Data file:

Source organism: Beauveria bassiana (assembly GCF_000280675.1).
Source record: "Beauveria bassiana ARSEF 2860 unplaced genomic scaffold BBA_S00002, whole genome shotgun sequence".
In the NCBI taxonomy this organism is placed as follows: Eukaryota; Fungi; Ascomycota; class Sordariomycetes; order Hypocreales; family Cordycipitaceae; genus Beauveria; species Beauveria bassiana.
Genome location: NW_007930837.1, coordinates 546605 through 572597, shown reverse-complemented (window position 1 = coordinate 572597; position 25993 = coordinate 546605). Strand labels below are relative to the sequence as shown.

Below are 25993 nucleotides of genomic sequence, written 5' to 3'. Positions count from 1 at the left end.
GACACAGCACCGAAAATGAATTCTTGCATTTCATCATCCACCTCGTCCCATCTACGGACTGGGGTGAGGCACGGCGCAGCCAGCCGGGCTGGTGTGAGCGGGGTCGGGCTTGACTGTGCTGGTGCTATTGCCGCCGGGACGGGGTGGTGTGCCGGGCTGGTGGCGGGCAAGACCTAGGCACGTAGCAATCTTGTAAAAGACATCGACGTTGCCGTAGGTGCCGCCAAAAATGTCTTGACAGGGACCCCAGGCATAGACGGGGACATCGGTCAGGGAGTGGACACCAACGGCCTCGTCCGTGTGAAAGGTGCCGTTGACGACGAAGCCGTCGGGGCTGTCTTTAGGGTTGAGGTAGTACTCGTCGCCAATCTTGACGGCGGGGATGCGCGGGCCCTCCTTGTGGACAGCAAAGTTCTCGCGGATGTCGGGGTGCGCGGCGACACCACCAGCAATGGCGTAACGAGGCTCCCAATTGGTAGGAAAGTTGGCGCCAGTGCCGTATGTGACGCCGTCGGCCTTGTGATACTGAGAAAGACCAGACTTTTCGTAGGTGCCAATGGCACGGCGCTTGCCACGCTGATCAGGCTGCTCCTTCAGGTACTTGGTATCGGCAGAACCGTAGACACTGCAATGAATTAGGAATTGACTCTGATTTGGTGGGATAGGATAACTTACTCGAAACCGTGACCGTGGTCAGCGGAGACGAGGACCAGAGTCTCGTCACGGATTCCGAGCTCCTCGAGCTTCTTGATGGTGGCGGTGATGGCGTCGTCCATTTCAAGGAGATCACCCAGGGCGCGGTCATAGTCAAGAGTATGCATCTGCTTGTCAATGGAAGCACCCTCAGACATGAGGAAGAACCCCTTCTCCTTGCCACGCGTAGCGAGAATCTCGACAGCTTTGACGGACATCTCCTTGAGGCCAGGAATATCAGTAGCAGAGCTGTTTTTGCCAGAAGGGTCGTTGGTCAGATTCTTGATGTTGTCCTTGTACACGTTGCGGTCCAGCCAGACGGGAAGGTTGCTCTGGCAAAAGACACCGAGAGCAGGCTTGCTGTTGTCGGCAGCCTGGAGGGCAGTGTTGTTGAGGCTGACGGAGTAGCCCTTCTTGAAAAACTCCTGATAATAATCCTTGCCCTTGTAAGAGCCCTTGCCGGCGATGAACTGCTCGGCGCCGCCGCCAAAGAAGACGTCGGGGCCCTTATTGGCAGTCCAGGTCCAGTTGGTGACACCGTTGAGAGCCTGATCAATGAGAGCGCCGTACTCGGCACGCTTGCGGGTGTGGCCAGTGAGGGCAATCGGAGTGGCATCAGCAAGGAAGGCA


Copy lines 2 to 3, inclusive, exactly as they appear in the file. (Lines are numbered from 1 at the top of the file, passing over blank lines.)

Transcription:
Source record: "Beauveria bassiana ARSEF 2860 unplaced genomic scaffold BBA_S00002, whole genome shotgun sequence".
In the NCBI taxonomy this organism is placed as follows: Eukaryota; Fungi; Ascomycota; class Sordariomycetes; order Hypocreales; family Cordycipitaceae; genus Beauveria; species Beauveria bassiana.